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Duelling presumptions trumped by objective facts

4 min read
15 November 2022

Key Takeaways

  • The Commissioner of Taxation sought orders that a husband had a half interest in a property owned solely by his wife, on the basis that the presumption of resulting trust applied and the presumption of advancement did not apply.
  • The Commissioner was unsuccessful at first instance in the Federal Court, then successful on appeal in the Full Court of the Federal Court.
  • The High Court ultimately determined that the objective facts revealed the intention of the husband and wife was that the husband would not obtain any interest in the property, without the need to resort to the application of either of the “duelling presumptions” of advancement and resulting trust.


In 2006 Ms Bosanac purchased a residential property which became the marital home of her and Mr Bosanac. The property was registered in Ms Bosanac’s name only. The purchase money was paid from funds provided by Mr & Ms Bosanac jointly and loans obtained by them jointly. The loans were secured over the property and also other properties owned by each of Mr & Ms Bosanac in their individual names. 

In 2016, the Commissioner of Taxation obtained judgment against Mr Bosanac for over $9 million plus costs. 

In order to facilitate recovery of part of the judgment sum, the Commissioner sought a declaration that Ms Bosanac held 50% of her interest in the property on trust for Mr Bosanac. That is, that Mr Bosanac had a 50% interest in the property. 

The duelling presumptions 

The basis for seeking the declaration was the “presumption of resulting trust”. A resulting trust is presumed to arise where a person (here, Mr Bosanac) contributes to the purchase price for a property that is owned by another person (here, Ms Bosanac). The effect is that a trust is taken to “result” in favour of the person that contributed to the purchase price, to the extent of the contribution. Here that is 50% as the funds were provided jointly by two people.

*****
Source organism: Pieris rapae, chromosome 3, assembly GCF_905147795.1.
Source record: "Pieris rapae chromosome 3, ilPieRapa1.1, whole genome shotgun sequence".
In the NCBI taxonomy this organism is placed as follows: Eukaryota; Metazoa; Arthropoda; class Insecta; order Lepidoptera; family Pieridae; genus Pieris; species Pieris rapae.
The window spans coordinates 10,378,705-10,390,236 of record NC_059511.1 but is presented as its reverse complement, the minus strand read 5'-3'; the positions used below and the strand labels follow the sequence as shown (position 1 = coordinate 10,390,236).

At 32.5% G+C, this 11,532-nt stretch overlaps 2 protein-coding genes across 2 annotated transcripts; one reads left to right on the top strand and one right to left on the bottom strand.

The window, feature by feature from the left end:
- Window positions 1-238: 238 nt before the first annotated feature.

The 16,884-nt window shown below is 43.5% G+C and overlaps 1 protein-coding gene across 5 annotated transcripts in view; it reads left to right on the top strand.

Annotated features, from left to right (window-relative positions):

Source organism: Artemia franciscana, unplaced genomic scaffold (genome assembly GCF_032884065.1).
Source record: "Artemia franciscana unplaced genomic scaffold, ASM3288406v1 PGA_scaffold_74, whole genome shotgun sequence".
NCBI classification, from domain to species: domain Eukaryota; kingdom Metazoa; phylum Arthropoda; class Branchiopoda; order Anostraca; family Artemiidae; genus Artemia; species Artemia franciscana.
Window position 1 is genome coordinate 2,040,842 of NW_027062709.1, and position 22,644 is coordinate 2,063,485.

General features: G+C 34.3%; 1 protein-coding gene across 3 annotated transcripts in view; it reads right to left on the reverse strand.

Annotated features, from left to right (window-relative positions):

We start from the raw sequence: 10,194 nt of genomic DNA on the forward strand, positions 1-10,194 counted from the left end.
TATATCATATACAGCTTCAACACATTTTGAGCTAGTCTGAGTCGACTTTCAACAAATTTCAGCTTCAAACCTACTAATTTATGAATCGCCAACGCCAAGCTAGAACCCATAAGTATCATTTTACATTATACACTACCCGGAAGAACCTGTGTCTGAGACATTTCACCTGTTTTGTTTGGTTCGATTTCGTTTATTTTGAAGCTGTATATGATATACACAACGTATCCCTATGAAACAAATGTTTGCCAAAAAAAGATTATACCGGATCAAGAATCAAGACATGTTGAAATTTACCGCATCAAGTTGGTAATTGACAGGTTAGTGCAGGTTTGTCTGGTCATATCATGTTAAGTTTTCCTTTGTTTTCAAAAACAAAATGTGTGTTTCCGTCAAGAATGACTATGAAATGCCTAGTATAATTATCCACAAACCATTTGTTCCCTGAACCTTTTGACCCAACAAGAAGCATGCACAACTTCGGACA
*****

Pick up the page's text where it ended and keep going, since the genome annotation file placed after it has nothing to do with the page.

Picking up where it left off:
The presumption can be rebutted if it is proved that there was no intention on the part of the person advancing the purchase money to obtain an interest in the property. 

Another presumption that arose for consideration in the proceeding was the “presumption of advancement”. The precise nature of the “presumption” and how it operates has been variously described over time. Relevantly, it applies where a husband contributes purchase monies towards the acquisition of a property in the wife’s name. In that circumstance a “presumption” arises that the husband’s contribution is a gift to the wife such that the husband does not obtain any interest in the property. 

Where the presumption of advancement arises, it rebuts the presumption of resulting trust. 

The previous decisions 

The primary judge in the Federal Court found that the evidence did not support an inference that Mr Bosanac intended to have an interest in the property. Accordingly, the presumption of advancement was unrebutted, and that rebutted the presumption of resulting trust.